New Alien Species Galore
Before his departure from the show, Bryan Fuller teased an alien-heavy bridge crew, as well as plenty of new and classic species to marvel over. After watching the first Discovery trailer, it's obvious he wasn’t kidding. Lt. Saru (Doug Jones), whose race's biological imperative allows him to “sense death," is only one of the several new species introduced. The Shenzhou’s crew also features a human or humanoid with what appears to be cybernetic headgear, while another officer sports blue skin – with a visage similar to a Bolian, aside from a black and silver affectation, mark, or accessory on his cheek and forehead.
Strange new world enthusiasts are also treated to a brown creature with tendrils or tentacles dangling over his face, although he may be hostile. True, some of the new aliens aren’t the complete and utter departure from the nose wrinkles, spots, or forehead ridges that cause mild ridicule, but several new species are unique enough to raise an eyebrow or three.
In addition to their alien menagerie, Star Trek: Discovery also employs a few non-organics or enhanced humans, or so it appears. One such curiosity is a nautilus-shaped construct with a bright blue forward display. Could this be a shipboard robot? The clip is short and not particularly in-depth, so it's difficult to tell what it is. The droid-like object could simply be an elaborate helmet, a pre-holodeck virtual reality helmet, or a piece of medical or life-support gear.
The Shenzhou also seems to have a resident cybernetically-enhanced officer. The crewman looks a little bit like Lando Calrissian's cyborg assistant, Lobot, from The Empire Strikes Back. At the same time, the crewman's wrap-around unit might assist his visual or auditory processing, similar to the way Geordi LaForge’s VISOR worked on The Next Generation, or even a translating device. Were it a computer-aided implant, though, Discovery could start to connect the artificial intelligence dots between the 23rd and 24th centuries.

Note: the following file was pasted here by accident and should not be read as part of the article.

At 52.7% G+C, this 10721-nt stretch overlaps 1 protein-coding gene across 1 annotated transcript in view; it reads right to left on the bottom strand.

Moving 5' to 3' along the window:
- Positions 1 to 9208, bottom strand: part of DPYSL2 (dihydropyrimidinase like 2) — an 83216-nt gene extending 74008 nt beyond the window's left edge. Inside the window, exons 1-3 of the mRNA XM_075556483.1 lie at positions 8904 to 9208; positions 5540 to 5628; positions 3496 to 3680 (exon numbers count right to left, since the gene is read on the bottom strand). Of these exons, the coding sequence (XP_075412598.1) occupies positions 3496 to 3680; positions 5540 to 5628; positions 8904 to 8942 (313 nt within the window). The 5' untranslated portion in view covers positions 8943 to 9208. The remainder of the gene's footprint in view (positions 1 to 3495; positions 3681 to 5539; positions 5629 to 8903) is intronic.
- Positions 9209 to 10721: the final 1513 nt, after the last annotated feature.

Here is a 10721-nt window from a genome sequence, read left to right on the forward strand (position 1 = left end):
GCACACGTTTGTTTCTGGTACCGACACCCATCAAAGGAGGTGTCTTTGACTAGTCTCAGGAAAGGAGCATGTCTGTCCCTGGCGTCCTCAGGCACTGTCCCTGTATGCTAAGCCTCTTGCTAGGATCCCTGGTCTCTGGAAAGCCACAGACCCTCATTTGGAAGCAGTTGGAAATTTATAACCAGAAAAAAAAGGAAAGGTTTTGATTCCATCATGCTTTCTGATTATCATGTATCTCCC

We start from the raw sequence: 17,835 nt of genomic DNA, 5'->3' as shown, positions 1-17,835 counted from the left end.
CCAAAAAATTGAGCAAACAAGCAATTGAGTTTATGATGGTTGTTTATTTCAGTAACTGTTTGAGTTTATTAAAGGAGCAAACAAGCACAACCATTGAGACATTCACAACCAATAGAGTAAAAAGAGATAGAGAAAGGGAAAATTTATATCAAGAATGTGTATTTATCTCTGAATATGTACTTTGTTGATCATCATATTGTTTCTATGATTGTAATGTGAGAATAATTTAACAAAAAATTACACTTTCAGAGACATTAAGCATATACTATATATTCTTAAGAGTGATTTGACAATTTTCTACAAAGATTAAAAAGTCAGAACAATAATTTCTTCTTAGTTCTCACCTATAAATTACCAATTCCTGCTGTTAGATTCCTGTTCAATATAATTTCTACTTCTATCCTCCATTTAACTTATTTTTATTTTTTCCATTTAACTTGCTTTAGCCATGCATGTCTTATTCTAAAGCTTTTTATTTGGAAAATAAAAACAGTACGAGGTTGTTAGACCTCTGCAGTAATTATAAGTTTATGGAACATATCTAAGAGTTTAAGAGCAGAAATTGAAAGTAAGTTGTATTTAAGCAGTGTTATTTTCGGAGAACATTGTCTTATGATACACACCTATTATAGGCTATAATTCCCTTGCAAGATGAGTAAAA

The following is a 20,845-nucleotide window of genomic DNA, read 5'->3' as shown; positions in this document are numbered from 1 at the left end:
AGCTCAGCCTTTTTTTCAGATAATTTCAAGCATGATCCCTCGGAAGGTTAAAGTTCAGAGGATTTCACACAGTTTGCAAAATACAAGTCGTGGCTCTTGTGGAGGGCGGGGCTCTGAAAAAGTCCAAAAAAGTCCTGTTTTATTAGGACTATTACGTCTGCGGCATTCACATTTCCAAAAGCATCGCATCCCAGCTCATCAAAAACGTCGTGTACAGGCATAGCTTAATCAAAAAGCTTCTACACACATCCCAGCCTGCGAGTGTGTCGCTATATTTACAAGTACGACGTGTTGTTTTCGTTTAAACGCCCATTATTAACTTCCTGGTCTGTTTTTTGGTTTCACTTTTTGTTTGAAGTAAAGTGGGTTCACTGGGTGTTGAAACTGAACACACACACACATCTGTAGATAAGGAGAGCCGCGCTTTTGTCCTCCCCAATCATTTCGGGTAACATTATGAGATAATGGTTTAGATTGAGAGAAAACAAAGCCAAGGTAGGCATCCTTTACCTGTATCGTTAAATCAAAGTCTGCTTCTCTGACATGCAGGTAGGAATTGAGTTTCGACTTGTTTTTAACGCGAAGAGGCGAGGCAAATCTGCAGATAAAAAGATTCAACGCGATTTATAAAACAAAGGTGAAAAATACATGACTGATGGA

Classic Communicators Return
Anachronistic or not, few aspects of Star Trek are more iconic than the flip-phone inspiring communicators from The Original Series. Since the latest saga occurs ten years before Kirk and crew took the bridge, a few throwback technologies and tonal similarities are only appropriate. What better way to tie Discovery into TOS than for Captain Philippa Georgiou to flip open her communicator and request to be beamed up. In all honesty, the latest series already displays a number of technological discrepancies from its predecessors, like any long-running science fiction property can fall prey to, seeing as progress marches on. In spite of our need for believable, futuristic items, everyone can get behind the comm system that started it all.
New Warp Drive?
Technically, the warp engines on the Shenzhou aren’t different than any other ships from the period. Instead, the special effects themselves got an upgrade. Para-light speed on Trek is often represented with a field of stars that blur into solid lines. Over the years, each show concocted its own variation on the theme. For instance, '80s films represented warp as strobing rainbow streaks, while later Trek flicks used smears of colorful light. Most of the TV shows on, however, used more linear representations of warp speed travel.
In an effort to innovate the look and feel of the warp drive, the J.J. Abrams’ decided to use a shaky, through-a-tunnel effect, eventually showcasing a warp-bubble effect in Star Trek Beyond. Discovery takes a slightly different approach, instead, creating a rippled warp drive effect and blending it with a more traditional approach – both referencing the admittedly jarring warp sequences from the Kelvin Timeline and the trans-warp look of shows like Voyager and Enterprise.